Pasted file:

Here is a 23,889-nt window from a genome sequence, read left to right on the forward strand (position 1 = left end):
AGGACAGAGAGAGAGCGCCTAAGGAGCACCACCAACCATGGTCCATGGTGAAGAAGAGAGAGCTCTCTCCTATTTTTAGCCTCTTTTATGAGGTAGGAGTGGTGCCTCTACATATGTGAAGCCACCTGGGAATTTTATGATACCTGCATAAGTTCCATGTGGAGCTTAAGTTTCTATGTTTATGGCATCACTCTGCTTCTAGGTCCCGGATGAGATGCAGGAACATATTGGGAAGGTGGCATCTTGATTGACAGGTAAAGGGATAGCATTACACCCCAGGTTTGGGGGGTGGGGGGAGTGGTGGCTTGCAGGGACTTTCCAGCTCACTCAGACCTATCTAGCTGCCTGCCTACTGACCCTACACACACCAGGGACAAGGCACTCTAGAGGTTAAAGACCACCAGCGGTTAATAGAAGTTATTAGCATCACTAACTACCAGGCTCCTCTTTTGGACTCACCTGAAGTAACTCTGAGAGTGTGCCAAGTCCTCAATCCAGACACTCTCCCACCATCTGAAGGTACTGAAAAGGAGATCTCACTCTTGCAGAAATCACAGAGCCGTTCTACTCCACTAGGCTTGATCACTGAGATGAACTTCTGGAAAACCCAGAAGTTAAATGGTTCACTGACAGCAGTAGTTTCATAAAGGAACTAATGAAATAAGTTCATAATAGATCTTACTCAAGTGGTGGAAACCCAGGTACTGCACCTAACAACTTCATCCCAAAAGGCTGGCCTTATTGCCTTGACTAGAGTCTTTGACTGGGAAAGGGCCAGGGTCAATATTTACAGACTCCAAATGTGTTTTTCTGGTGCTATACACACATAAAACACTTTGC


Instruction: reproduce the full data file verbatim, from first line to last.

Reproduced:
Here is a 23,889-nt window from a genome sequence, read left to right on the forward strand (position 1 = left end):
AGGACAGAGAGAGAGCGCCTAAGGAGCACCACCAACCATGGTCCATGGTGAAGAAGAGAGAGCTCTCTCCTATTTTTAGCCTCTTTTATGAGGTAGGAGTGGTGCCTCTACATATGTGAAGCCACCTGGGAATTTTATGATACCTGCATAAGTTCCATGTGGAGCTTAAGTTTCTATGTTTATGGCATCACTCTGCTTCTAGGTCCCGGATGAGATGCAGGAACATATTGGGAAGGTGGCATCTTGATTGACAGGTAAAGGGATAGCATTACACCCCAGGTTTGGGGGGTGGGGGGAGTGGTGGCTTGCAGGGACTTTCCAGCTCACTCAGACCTATCTAGCTGCCTGCCTACTGACCCTACACACACCAGGGACAAGGCACTCTAGAGGTTAAAGACCACCAGCGGTTAATAGAAGTTATTAGCATCACTAACTACCAGGCTCCTCTTTTGGACTCACCTGAAGTAACTCTGAGAGTGTGCCAAGTCCTCAATCCAGACACTCTCCCACCATCTGAAGGTACTGAAAAGGAGATCTCACTCTTGCAGAAATCACAGAGCCGTTCTACTCCACTAGGCTTGATCACTGAGATGAACTTCTGGAAAACCCAGAAGTTAAATGGTTCACTGACAGCAGTAGTTTCATAAAGGAACTAATGAAATAAGTTCATAATAGATCTTACTCAAGTGGTGGAAACCCAGGTACTGCACCTAACAACTTCATCCCAAAAGGCTGGCCTTATTGCCTTGACTAGAGTCTTTGACTGGGAAAGGGCCAGGGTCAATATTTACAGACTCCAAATGTGTTTTTCTGGTGCTATACACACATAAAACACTTTGC